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Britain sending advanced warship to Falklands

The Royal Navy Type 45 destroyer HMS Dauntless arrives in her home port of Portsmouth in a December 2, 2009, file photo. A British minister will travel to the Falkland Islands in June to take part in commemoration of the 30th anniversary of Britain's recapture of the islands from occupying Argentine troops.

Britain's HMS Dauntless, touted as one of the most sophisticated warships in the world, will set sail to the disputed Falkland Islands in coming weeks in what the government called a routine operation.


The futuristic destroyer will replace the frigate HMS Montrose, the Ministry of Defense said on Tuesday. The deployment has long been planned but comes as tensions rise between Britain and Argentina over the status of the islands, which are a British dependency.

The Dauntless, armed with anti-aircraft and anti-ballistic capability, could "take out all of South America's fighter aircraft let alone Argentina's," one Navy source told the U.K.'s Telegraph.

The news comes shortly before Prince William, heir to the British throne, is due to arrive in the Falkland Islands as part of his air force training.

Britain accuses Argentina of 'colonialism'

Foreign Secretary William Hague told Sky News that while HMS Dauntless's deployment is routine, the British ship "packs a very considerable punch."

A Royal Navy spokesman downplayed the $1 billion destroyer's deployment and rejected that it was a sign of escalation in the tensions between the two countries.

"The Royal Navy has had a continuous presence in the south Atlantic for many years. The deployment of HMS Dauntless to the south Atlantic has been long planned, is entirely routine and replaces another ship on patrol," he told the Guardian.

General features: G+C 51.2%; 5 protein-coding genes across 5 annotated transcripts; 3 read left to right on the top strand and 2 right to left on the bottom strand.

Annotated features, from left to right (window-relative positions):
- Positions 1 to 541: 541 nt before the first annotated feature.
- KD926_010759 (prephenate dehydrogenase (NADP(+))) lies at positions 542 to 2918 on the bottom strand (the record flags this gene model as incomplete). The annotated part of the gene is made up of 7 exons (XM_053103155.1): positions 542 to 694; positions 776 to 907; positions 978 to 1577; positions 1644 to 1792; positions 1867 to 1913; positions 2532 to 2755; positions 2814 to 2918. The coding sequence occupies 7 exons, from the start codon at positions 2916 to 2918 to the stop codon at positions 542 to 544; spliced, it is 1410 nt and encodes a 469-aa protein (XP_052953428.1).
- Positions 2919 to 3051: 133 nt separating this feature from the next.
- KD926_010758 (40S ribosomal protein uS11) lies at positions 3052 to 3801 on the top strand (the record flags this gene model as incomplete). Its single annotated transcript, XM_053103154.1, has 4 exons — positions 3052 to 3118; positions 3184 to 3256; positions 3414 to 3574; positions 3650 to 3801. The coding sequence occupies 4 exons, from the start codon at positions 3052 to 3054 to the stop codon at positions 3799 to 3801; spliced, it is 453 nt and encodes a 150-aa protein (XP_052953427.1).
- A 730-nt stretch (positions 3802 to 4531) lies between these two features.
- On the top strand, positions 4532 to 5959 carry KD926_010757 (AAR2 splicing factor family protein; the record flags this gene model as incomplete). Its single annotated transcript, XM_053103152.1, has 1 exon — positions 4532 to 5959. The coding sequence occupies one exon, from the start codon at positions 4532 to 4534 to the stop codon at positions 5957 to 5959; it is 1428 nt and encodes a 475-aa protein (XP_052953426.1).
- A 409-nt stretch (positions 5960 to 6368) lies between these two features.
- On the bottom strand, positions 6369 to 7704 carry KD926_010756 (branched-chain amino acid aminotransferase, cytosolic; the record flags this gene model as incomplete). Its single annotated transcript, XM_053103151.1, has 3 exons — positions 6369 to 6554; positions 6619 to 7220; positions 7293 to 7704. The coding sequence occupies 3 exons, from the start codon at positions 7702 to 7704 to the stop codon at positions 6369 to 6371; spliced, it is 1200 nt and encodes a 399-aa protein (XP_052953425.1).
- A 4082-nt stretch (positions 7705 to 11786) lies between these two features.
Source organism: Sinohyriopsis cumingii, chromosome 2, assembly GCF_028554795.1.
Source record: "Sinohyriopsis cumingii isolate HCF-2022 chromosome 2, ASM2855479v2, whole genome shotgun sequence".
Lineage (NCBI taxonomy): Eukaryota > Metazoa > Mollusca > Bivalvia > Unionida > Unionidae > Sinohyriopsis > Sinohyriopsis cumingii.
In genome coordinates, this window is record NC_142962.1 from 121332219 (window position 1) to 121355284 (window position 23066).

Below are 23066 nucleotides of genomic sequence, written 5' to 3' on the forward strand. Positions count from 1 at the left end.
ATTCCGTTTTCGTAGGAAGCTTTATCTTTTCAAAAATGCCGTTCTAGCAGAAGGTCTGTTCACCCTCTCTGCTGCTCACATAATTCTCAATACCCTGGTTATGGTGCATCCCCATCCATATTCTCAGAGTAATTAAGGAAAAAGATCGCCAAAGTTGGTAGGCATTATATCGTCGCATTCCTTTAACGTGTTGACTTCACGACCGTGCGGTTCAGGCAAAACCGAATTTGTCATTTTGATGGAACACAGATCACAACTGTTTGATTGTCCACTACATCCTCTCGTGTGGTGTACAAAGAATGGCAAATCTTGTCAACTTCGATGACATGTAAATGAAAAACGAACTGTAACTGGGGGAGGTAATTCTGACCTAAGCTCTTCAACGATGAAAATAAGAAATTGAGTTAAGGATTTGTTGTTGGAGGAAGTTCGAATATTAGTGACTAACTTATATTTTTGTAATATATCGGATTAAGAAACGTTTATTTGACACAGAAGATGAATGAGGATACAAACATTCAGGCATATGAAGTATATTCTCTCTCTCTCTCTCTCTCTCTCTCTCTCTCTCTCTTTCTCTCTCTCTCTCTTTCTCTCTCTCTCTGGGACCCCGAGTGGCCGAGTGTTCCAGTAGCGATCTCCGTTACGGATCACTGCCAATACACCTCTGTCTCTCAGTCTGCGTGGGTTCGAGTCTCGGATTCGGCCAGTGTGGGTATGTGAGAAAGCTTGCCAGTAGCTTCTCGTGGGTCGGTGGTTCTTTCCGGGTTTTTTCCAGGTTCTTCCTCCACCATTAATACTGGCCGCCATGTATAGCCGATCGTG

Last month, Argentina persuaded Brazil, Uruguay and Chile to join a Mercosur trade group resolution to turn away any ship flying the Falklands'flag — which depicts a sheep and a ship along with the United Kingdom's red, white and blue Union Jack.

Argentina claims sovereignty of the Falklands, 290 miles (460 kilometers) east of its coast. U.K. Prime Minister David Cameron has also recently stressed that the people of the Falklands must decide their own future and said Argentina is taking a colonialist approach to the islands' residents.

London's Foreign Office said Tuesday that junior minister Jeremy Browne will travel to the islands in June to mark the 30th anniversary of Britain's brief 1982 war with Argentina over the territory. Browne will be the first foreign minister to visit the Falklands since 2008. Prime Minister David Cameron's office said the British leader had no plans to visit.

Earlier this month, Britain announced that Prince Harry will visit Brazil in March as part of the U.K.'s effort to strengthen ties with Latin America.

The Associated Press contributed to this report.

Argentina says Prince William's deployment to the Falklands is provocative. Britain says his deployment is routine for a search and rescue pilot. The timing William's deployment is sensitive because it is has been thirty years since British forces liberated the Falkland Islands from Argentina. ITN's Bill Neely reports.

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